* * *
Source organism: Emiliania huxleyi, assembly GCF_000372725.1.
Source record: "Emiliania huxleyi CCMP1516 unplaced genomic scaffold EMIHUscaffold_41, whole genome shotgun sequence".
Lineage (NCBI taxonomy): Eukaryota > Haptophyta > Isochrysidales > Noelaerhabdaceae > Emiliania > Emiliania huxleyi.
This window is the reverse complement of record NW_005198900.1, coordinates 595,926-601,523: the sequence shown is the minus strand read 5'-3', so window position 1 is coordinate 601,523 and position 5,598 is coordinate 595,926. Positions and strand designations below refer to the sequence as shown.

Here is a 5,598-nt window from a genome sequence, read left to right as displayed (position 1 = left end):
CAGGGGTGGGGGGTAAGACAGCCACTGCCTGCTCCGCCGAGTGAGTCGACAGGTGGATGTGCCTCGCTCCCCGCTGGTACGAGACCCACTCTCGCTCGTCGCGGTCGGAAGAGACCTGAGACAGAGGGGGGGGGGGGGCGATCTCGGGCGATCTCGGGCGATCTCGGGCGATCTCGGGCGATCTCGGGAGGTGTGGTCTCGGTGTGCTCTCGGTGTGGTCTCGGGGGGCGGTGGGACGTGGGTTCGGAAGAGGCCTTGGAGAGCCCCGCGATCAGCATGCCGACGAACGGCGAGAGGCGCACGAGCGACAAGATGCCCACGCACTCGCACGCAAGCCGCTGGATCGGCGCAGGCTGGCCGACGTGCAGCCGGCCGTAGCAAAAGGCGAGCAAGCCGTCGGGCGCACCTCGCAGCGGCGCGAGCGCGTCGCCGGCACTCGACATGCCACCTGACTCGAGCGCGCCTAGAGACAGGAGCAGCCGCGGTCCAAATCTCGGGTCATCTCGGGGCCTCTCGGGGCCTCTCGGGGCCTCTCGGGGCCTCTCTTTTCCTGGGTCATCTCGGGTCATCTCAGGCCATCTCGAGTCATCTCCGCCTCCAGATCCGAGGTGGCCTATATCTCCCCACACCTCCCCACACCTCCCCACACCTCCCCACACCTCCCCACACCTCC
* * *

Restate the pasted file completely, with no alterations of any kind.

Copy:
Source organism: Emiliania huxleyi, assembly GCF_000372725.1.
Source record: "Emiliania huxleyi CCMP1516 unplaced genomic scaffold EMIHUscaffold_41, whole genome shotgun sequence".
Lineage (NCBI taxonomy): Eukaryota > Haptophyta > Isochrysidales > Noelaerhabdaceae > Emiliania > Emiliania huxleyi.
This window is the reverse complement of record NW_005198900.1, coordinates 595,926-601,523: the sequence shown is the minus strand read 5'-3', so window position 1 is coordinate 601,523 and position 5,598 is coordinate 595,926. Positions and strand designations below refer to the sequence as shown.

Here is a 5,598-nt window from a genome sequence, read left to right as displayed (position 1 = left end):
CAGGGGTGGGGGGTAAGACAGCCACTGCCTGCTCCGCCGAGTGAGTCGACAGGTGGATGTGCCTCGCTCCCCGCTGGTACGAGACCCACTCTCGCTCGTCGCGGTCGGAAGAGACCTGAGACAGAGGGGGGGGGGGGGCGATCTCGGGCGATCTCGGGCGATCTCGGGCGATCTCGGGCGATCTCGGGAGGTGTGGTCTCGGTGTGCTCTCGGTGTGGTCTCGGGGGGCGGTGGGACGTGGGTTCGGAAGAGGCCTTGGAGAGCCCCGCGATCAGCATGCCGACGAACGGCGAGAGGCGCACGAGCGACAAGATGCCCACGCACTCGCACGCAAGCCGCTGGATCGGCGCAGGCTGGCCGACGTGCAGCCGGCCGTAGCAAAAGGCGAGCAAGCCGTCGGGCGCACCTCGCAGCGGCGCGAGCGCGTCGCCGGCACTCGACATGCCACCTGACTCGAGCGCGCCTAGAGACAGGAGCAGCCGCGGTCCAAATCTCGGGTCATCTCGGGGCCTCTCGGGGCCTCTCGGGGCCTCTCGGGGCCTCTCTTTTCCTGGGTCATCTCGGGTCATCTCAGGCCATCTCGAGTCATCTCCGCCTCCAGATCCGAGGTGGCCTATATCTCCCCACACCTCCCCACACCTCCCCACACCTCCCCACACCTCCCCACACCTCC